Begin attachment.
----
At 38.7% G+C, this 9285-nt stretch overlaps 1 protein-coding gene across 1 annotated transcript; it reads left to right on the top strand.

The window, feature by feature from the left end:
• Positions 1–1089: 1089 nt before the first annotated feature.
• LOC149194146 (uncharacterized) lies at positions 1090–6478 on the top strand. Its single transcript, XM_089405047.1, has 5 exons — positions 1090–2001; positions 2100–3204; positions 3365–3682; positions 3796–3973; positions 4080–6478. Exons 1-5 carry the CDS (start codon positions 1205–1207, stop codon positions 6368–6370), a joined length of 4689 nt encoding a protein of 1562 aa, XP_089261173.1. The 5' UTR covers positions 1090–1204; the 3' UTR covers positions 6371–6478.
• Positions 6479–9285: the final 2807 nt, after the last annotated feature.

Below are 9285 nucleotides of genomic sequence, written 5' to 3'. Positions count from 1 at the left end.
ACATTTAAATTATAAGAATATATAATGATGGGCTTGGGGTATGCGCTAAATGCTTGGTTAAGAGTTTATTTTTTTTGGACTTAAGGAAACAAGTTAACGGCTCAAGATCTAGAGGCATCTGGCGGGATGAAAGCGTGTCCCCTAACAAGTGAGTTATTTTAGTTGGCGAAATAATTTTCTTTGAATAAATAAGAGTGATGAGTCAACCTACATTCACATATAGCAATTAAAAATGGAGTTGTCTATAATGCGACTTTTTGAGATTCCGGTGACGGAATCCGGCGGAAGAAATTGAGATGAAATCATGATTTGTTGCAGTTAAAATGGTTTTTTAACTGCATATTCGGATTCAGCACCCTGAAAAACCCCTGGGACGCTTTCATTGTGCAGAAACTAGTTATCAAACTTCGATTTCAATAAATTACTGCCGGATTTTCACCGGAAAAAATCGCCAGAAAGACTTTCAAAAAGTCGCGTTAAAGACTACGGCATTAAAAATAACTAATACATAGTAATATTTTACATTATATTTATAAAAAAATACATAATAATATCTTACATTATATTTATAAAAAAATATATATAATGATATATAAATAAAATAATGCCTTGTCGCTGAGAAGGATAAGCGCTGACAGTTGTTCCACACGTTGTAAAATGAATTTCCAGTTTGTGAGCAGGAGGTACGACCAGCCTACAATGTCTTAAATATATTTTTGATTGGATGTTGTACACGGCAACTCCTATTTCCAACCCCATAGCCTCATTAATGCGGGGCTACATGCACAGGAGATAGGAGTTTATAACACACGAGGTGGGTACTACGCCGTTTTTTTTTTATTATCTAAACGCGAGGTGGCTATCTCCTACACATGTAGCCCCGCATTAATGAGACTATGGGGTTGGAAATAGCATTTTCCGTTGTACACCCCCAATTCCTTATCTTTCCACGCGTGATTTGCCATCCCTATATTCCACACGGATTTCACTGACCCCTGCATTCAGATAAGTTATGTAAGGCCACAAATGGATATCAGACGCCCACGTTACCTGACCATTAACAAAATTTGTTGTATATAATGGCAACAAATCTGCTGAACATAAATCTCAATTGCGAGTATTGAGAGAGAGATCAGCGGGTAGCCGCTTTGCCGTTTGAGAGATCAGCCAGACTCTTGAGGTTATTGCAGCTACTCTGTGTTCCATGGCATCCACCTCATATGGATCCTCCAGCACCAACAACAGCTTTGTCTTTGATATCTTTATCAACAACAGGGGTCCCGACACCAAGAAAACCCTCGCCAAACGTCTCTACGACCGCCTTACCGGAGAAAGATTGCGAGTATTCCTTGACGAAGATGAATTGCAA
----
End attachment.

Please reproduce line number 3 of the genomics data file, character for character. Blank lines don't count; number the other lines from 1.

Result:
• Positions 1–1089: 1089 nt before the first annotated feature.